Stop Colon Cancer Now Logo

Hey Doc, What’s Your Adenoma Detection Rate?

GI Doctor With Hand On Patient’s ShoulderWhen seeing a gastroenterologist for that first colonoscopy, patients may assume that the doctor will be asking all the questions, such as a patient’s diet, level of physical activity, family history, and whether they are experiencing any symptoms related to GI health. But patients should always ask some important questions to the gastroenterologist as well.

Always Ask About the GI Doctor’s Adenoma Detection Rate

The most important question to ask a gastroenterologist is, “What is your adenoma detection rate (ADR)?”  Adenomas are precancerous polyps that a GI specialist will identify and remove during a colonoscopy. ADR is the proportion of individuals undergoing a colonoscopy who have one or more adenomas, or colon polyps, detected.

A gastroenterologist’s Adenoma Detection Rate will differ between men and women – at least 25 percent for male patients and 15 percent for female patients. The purpose of scheduling a colonoscopy is to prevent colon cancer, so always pick a physician with a high adenoma detection rate. Meaning, the doctor is locating and removing precancerous colon polyps from a higher percentage of patients.

You may feel like you are being too bold in asking for numbers and percentages from your gastroenterologist, but asking about a doctor’s Adenoma Detection Rate is extremely common and necessary. Adenoma Detection Rate is a quality measure that distinguishes the best gastroenterologists in the profession. The physician should be proud to share their ADR.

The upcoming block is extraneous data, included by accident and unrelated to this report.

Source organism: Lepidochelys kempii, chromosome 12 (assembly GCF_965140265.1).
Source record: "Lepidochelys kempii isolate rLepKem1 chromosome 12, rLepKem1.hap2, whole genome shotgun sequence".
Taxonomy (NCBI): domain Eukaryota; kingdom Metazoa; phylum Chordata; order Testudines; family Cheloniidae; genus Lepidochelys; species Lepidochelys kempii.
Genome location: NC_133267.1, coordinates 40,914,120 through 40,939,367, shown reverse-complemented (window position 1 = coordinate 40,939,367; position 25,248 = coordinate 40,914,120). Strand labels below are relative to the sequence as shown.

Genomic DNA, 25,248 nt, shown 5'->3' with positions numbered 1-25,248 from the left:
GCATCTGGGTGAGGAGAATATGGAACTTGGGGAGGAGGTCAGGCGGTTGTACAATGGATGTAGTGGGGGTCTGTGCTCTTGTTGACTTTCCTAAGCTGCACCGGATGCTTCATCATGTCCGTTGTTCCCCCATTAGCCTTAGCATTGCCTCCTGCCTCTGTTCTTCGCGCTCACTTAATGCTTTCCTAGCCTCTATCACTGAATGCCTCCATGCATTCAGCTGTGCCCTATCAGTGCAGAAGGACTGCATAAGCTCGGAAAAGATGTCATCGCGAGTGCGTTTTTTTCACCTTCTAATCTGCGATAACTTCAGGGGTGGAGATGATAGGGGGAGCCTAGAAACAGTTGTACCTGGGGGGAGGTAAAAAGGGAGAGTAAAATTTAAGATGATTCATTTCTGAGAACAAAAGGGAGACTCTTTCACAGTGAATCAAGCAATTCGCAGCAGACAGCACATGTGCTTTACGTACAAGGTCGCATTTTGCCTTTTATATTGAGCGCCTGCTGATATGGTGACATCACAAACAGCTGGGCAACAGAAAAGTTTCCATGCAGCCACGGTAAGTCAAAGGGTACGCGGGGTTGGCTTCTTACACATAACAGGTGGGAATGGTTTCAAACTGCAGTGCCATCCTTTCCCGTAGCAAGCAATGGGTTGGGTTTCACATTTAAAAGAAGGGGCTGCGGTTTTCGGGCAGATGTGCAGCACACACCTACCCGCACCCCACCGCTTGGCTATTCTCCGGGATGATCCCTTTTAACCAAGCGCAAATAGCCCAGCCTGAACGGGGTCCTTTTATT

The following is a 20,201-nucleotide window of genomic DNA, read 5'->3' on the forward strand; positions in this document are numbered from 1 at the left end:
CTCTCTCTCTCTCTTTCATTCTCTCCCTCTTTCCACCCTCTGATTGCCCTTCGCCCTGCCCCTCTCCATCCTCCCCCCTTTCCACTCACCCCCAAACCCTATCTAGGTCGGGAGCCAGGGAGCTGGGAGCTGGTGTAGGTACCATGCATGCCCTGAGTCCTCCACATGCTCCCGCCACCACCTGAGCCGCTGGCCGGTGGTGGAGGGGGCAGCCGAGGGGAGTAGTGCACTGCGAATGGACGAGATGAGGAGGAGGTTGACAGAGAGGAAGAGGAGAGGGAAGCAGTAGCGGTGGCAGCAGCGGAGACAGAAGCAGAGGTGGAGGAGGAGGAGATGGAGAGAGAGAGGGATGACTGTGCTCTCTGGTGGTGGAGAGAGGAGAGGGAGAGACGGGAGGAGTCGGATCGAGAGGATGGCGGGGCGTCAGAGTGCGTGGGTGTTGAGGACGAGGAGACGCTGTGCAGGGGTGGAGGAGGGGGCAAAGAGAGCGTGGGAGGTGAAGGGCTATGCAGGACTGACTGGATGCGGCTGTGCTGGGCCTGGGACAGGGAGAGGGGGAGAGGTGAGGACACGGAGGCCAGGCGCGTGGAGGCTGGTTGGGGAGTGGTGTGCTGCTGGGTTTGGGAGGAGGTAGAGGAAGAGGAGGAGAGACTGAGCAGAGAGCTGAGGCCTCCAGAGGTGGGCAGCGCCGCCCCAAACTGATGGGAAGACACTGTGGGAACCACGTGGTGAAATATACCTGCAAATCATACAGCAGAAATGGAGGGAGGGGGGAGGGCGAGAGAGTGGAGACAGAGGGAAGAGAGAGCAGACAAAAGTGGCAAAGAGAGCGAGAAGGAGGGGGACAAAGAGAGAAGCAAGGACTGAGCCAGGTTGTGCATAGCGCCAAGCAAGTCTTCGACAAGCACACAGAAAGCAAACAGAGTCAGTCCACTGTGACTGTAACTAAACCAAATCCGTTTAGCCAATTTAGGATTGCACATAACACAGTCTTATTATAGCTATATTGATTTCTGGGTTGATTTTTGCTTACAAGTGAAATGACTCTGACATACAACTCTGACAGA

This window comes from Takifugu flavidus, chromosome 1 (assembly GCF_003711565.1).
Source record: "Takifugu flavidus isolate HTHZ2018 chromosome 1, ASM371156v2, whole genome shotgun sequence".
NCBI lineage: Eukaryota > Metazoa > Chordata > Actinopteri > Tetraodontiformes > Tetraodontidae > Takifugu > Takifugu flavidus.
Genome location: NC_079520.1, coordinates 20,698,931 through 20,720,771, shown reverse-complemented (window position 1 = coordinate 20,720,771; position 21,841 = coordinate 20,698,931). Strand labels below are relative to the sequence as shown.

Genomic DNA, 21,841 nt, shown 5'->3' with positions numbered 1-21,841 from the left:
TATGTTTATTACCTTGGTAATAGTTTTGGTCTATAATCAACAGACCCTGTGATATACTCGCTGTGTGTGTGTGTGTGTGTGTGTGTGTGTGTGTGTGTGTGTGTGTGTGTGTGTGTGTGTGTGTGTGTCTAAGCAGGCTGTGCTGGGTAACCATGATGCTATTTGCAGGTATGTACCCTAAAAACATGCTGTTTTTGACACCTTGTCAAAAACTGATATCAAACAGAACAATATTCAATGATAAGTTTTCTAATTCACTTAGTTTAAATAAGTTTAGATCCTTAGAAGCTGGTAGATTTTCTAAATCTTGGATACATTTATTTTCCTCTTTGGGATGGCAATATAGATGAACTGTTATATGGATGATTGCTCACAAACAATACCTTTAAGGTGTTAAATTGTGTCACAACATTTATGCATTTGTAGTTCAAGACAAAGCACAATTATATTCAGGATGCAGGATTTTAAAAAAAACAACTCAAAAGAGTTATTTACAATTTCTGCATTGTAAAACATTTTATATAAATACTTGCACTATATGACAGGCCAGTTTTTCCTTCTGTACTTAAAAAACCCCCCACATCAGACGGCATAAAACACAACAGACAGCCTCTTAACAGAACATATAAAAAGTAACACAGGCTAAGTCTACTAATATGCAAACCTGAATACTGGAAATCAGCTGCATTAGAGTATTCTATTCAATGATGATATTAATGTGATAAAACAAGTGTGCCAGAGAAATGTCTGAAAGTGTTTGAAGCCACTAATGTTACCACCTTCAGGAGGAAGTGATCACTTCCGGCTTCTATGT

Ask the Gastroenterologist About Withdrawal Time

Additionally, potential patients should inquire about average withdrawal time. The withdrawal time refers to the amount of time that it takes for a gastroenterologist to remove the colonoscope after reaching the beginning of the colon called the cecum. High Adenoma Detection Rates are usually associated with a longer withdrawal time, which is at least six minutes.

Colon polyps that are left in the colon will grow and can develop into colon cancer. Adenoma Detection Rate and withdrawal time are two quality measures that should matter to you in ensuring that the gastroenterologist finds and removes precancerous adenomatous polyps and lesions.

A patient can also insure that the colonoscopy is a success by reading and following the bowel preparation instructions given by the GI specialist to insure the colon is completely cleansed for the colon cancer screening. A high Adenoma Detection Rate, longer withdrawal time and a complete bowel flush are the three most important components for a quality colon cancer screening (Source: Advocate Health Care E-News).